Chapter 11: Dave’s dreams come true and angels sing
The tube had just pulled out of the station and I started to read “The Independent”. Unusually for the Indy the front page carried a real red top story. It was about sightings of “angels” and “gods” from all over the globe. The paper had dug up some professor of psychiatry to explain these sightings which along with local brightening of the skies were attracting massive media attention.
As I read the story a sense of excitement and anticipation welled up within me. I couldn’t explain why I was feeling that way.
On the next page a face stared out at me. It was Adrian. I was dumb struck.
The headline read “Journalist seriously injured as top computer project is destroyed.”
The article went on to describe how the journalist Adrian Proops’s heroic efforts to save the life of a student had caused a major explosion at a world renowned research laboratory destroying the world leading UK built and financed super quantum computer.
The article did not describe in detail what had happened other than there had been an electrical short circuit. The project leader Professor John Chambers detailed the extent of the disaster that had befallen the project. Years of work had gone up in smoke, the fear was that the team would break up and the UK would lose it lead in this field.
Dr Peter Cousins the top civil servant in charge of the project’s funding ruled out sabotage. The Dean of College Faculty was philosophical and stated that “The main thing to remember is that no one was killed. Mr Proops was badly injured but he will survive. We must be thankful for that.”
“Bloody hell”, I muttered under my breath. “Poor old Adrian.” And then I started to smile, “Jesus”, I thought, “not content with his wife being in the local rag – he has to top it and how.”
The train terminated at the next station, “operating difficulties,” we were told by the driver and we all disembarked onto the platform. As I was getting off a young woman in front of me tripped, catching her heel in the doorway of the carriage. She went sprawling and I rushed to pick her up.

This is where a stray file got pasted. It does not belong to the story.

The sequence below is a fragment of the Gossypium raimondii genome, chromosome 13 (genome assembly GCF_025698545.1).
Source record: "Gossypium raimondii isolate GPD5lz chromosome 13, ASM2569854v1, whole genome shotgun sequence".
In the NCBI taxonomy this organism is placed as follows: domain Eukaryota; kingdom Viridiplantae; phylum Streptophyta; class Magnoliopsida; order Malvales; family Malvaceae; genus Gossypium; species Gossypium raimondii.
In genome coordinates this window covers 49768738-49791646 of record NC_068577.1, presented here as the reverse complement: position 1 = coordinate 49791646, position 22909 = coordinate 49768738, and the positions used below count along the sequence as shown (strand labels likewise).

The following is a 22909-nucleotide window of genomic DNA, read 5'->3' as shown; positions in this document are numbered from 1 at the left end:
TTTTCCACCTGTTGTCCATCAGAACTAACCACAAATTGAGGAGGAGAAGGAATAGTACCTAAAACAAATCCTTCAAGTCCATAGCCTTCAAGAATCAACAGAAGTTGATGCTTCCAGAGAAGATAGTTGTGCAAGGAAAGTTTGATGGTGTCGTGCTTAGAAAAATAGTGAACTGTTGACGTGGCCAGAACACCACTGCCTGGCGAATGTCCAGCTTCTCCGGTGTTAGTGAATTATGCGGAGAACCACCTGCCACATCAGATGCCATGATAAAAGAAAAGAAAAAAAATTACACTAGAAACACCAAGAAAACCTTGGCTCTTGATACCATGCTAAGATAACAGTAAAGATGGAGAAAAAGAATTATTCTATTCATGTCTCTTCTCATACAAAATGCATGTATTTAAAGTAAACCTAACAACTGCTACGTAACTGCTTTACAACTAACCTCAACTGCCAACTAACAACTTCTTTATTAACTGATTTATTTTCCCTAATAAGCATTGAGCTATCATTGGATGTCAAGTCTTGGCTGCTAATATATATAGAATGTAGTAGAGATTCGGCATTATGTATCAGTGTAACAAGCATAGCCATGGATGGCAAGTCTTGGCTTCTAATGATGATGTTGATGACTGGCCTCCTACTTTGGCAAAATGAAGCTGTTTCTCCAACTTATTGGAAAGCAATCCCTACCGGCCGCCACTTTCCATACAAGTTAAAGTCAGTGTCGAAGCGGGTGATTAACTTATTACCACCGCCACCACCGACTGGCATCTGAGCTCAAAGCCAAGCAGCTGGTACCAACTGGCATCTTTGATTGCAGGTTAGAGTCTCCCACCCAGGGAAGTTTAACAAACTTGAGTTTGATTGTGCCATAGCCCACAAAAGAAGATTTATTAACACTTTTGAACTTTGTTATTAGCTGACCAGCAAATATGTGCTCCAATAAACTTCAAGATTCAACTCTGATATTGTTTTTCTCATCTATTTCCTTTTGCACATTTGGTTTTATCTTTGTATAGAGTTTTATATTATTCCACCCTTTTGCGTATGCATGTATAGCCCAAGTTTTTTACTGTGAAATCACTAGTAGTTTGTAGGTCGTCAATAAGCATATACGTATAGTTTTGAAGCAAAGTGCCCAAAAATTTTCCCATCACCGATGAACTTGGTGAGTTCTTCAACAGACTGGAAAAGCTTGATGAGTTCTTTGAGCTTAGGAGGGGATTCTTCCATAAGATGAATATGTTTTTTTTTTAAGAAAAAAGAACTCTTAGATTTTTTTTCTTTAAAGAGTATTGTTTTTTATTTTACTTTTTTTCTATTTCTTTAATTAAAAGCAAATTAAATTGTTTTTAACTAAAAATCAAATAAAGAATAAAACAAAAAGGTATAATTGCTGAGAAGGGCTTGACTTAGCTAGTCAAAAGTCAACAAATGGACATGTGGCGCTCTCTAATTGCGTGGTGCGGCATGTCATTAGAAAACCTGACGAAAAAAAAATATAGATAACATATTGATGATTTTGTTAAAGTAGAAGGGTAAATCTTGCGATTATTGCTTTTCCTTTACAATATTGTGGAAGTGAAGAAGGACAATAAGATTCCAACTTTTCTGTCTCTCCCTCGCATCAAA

She was an extremely attractive Indian girl. Couldn’t have been more than 25, with long jet black hair and coal black eyes.
“Thank you, I feel rather foolish.” She said.
“Are you hurt?”
“No, I don’t think so – just shaken up. Just my luck I have a meeting at 10 near King’s Cross. What with this and the train trouble – I’ll not get there on time.”
I just looked at her.
“The last time this happened to me: the delay not the trip we hung around for hours. In the end I walked to the nearest overground station and got to work nearly on time – just a few minutes late.”
“Why was I going on like this”, I thought to myself, “she doesn’t want to hear about my travel mishaps.” The truth was I didn’t want her to go. Anything to keep her near me.
“That sounds a great idea. I can phone the people I’m meeting and warn them I’ll be late.”
And with that she grabbed hold of my jacket sleeve and dragged me through the growing crowd on the platform towards the exit.
Once at street level we both phoned work and then headed for the nearest over ground station.
“My name’s Dave, nice to meet you.” I said as we walked down the road past the long queue at the bus stop.
“They’ve been here since last time”. And I pointed to the twenty or thirty people waiting impatiently for a bus.
“Oh, it’s nothing. It’s just that the last time I did this walk to the station I passed a similarly long queue. A feeble attempt at a joke I’m afraid.”